Toward the end of page 26, I am suddenly treated to a few scenes from Dick Tracy and then we're back into Body Heat. Now, it doesn't seem like anyone suddenly flicks on a television to suddenly watch these scenes. I don't know if this is a scene accidentally pasted in from a Dick Tracy script, and considering Dick Tracy came out nine years later, the blame is probably wholly the transcriber's.


A block away from the station, the patrol car races toward an intersection. Suddenly, a WOMAN steps into the street, pushing a baby buggy. Pat slams on the brakes, and the car skids sideways toward the intersection, where it rocks onto two wheels and stops just a few yards short of the buggy. Sam sticks his head out the window.


Are you crazy, lady? Didn't you hear the siren?

The woman dives to the ground as the BABY sits up in the buggy -- he is a midget with a cigar in his mouth and a tommy gun in his hands. Pat jerks Sam to the floor just as the midget opens fire.

Anyway, I'm fairly certain these scenes aren't meant to unfold within the story of Body Heat, and if they are, they at least deserve a mention somewhere in the remaining 94 pages.

Another, possibly misplaced scene interrupts Racine tracking down Matty in Pinehaven. At one point he is pulling into her hometown, then he's suddenly back at home with another woman, then back to Pinehaven. Wah?


Racine drives past a neat sign -- "You are entering PINEHAVEN Please drive carefully" There's money here. Many of the homes are not visible from the street -- only their gates announce their presence. Those that can be seen are sprawling and lavish. The Waterway appears to the left. A large white yacht cruises slowly by.


Racine sits in bed smoking a cigarette. At the mirror, a Nurse in a fresh white uniform steps into her white shoes and begins attaching her cap with bobby pins.


Dark. Almost classy. The place is half full. Matty is drinking at the end of the bar, her cigarettes next to her glass. The bar chairs near her are empty.

I guess it makes sense that he could be casing the town, then head home for a sex break, and then head back, but I don't see how it adds to the character other than, for the first time, indicating a womanizing tendency that is barely touched upon again. All in all it feels like something that was plugged in later to flesh out the character.

Of course these appear to be specifically technical issues. The script itself is very solid and the many twists and turns caught me off guard again and again. It stays true to its noir roots, almost to a fault at the film's conclusion.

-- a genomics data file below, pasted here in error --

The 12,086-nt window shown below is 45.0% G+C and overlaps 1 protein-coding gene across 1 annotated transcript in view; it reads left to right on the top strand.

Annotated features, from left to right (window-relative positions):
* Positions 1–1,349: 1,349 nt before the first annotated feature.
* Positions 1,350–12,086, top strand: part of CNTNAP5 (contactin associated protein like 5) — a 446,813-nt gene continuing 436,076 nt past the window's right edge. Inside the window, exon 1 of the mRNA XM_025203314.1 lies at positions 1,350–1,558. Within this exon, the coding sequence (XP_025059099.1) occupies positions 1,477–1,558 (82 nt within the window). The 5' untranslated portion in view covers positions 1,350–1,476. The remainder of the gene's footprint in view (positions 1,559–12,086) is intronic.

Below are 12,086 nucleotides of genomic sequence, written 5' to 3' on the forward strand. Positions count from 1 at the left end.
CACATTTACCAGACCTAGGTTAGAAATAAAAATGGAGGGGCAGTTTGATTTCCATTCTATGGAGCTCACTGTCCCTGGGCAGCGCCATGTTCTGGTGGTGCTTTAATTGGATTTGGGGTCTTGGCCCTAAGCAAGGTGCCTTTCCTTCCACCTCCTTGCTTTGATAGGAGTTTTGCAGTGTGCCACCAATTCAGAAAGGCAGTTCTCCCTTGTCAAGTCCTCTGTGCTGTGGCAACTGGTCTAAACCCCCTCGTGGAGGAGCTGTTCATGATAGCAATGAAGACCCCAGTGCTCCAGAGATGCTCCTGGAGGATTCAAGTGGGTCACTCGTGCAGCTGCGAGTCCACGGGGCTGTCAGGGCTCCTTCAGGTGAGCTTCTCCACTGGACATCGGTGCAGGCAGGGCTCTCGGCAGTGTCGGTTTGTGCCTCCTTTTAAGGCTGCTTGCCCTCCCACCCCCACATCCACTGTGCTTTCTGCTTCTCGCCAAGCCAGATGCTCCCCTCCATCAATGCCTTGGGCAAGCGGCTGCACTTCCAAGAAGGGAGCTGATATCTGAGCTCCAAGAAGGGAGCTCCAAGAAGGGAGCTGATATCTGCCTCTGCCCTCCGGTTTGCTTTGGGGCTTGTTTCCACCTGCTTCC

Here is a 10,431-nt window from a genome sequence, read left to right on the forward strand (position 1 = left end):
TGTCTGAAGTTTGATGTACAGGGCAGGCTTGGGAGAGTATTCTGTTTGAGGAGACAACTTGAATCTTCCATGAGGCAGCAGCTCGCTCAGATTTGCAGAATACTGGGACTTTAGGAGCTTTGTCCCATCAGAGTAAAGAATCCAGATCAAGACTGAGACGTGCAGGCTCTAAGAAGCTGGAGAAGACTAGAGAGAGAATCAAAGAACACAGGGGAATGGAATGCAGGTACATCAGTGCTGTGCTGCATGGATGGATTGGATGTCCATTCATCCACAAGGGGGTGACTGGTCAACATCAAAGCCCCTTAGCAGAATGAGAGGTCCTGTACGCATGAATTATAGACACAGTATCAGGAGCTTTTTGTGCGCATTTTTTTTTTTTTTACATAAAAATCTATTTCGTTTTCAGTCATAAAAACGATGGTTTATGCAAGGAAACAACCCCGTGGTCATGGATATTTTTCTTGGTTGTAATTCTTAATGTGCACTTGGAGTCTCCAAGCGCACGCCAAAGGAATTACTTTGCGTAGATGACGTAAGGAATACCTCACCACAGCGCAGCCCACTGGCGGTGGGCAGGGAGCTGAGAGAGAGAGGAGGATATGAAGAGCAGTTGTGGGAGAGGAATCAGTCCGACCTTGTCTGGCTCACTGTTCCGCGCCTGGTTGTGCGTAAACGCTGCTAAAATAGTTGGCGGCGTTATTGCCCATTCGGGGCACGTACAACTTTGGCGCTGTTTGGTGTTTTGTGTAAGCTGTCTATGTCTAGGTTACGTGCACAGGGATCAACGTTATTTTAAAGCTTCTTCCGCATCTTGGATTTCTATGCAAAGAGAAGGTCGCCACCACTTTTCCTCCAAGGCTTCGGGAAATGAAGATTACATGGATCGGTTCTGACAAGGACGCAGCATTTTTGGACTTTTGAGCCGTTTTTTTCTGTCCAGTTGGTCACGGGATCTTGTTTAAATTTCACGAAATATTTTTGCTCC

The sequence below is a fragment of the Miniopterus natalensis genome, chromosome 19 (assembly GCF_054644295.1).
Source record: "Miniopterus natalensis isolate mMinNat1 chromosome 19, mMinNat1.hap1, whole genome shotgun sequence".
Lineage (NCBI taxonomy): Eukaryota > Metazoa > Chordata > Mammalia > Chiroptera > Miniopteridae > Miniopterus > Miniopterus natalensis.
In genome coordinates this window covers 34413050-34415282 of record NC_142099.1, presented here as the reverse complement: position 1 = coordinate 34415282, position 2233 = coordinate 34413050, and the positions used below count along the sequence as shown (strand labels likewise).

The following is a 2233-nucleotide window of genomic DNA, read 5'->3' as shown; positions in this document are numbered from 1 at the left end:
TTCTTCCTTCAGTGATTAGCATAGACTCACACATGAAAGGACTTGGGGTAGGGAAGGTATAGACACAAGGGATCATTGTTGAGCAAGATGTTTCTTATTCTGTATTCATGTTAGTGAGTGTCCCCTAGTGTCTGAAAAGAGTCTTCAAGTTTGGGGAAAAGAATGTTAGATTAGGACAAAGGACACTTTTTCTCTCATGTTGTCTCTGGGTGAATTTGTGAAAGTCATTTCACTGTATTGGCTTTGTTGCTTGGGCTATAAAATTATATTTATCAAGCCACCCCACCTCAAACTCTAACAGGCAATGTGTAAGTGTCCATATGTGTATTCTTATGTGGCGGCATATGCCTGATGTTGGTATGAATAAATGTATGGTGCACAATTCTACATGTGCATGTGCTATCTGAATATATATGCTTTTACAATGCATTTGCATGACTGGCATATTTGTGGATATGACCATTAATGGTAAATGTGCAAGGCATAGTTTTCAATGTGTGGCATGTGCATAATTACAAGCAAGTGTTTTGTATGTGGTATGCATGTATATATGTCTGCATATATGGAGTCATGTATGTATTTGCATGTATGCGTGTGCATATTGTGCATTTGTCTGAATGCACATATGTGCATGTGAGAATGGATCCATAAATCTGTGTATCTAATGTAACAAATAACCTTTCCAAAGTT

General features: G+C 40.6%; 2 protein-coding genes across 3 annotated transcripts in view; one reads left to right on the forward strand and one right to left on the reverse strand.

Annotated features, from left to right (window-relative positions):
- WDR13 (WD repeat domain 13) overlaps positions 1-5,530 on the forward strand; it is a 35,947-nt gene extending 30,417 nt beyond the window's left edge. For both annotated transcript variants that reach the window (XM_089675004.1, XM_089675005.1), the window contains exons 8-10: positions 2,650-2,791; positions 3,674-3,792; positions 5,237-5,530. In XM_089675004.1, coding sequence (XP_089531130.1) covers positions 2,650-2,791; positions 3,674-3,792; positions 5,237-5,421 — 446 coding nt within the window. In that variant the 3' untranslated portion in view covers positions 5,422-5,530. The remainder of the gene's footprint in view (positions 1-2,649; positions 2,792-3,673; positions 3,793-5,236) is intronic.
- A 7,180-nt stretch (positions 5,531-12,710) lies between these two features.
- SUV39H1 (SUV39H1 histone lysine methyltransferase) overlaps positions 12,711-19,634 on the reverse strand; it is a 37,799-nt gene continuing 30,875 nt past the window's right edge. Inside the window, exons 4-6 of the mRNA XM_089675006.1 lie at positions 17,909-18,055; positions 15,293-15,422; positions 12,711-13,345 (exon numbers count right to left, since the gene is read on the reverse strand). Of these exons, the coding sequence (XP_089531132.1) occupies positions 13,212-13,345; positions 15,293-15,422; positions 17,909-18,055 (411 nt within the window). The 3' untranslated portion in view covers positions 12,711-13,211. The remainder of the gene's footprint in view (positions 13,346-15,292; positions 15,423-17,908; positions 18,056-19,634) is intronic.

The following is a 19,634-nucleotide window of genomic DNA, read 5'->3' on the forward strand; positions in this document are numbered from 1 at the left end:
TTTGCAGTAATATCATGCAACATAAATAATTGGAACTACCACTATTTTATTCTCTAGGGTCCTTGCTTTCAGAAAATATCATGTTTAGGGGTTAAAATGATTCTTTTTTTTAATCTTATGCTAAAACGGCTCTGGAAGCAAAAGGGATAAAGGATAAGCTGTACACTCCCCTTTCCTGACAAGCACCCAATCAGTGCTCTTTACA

I almost would have preferred a break from tradition at the end where the person the protagonist has ultimately accused is not the mastermind, which would not have been especially difficult. Instead it closes with a bit of a ham-handed stolen identity routine involving a character we had the pleasure of knowing for about four seconds in the first act.

Still the dialogue is consistently engaging without ever seeming "on the nose." For the most part, the atmosphere of the film comes across vividly in the action lines. I was sitting in an air-conditioned apartment for my entire reading but I felt like I was sweating through the whole thing with Racine in the sweltering Miami humidity.

Here's an example of one of my favorite lines, and there are many more where this came from.


Hey, now I want to ask you something, Are you listening, asshole, because I like you?

(Racine nods)

I got a serious question for you. What the fuck are you doing? This is not shit for you to be messing with. Are you ready to hear something? See if this sounds familiar. Anytime you try a decent crime, there is fifty ways to fuck up. If you think of twenty-five of them you're a genius. And you're no genius.

Tune in tomorrow for my reading of some obscure film called Fargo by a couple of one-hit-wonders who called themselves the Coen Brothers.

Friday, September 25, 2009

Day 4 (Some Like it Hot)

Today's script for 1959's Some Like It Hot comes from the capable hands of Billy Wilder and I.A.L. Diamond. It was easily the most fun I've had reading a script so far in this exercise. The dialogue is so quick witted and entertaining.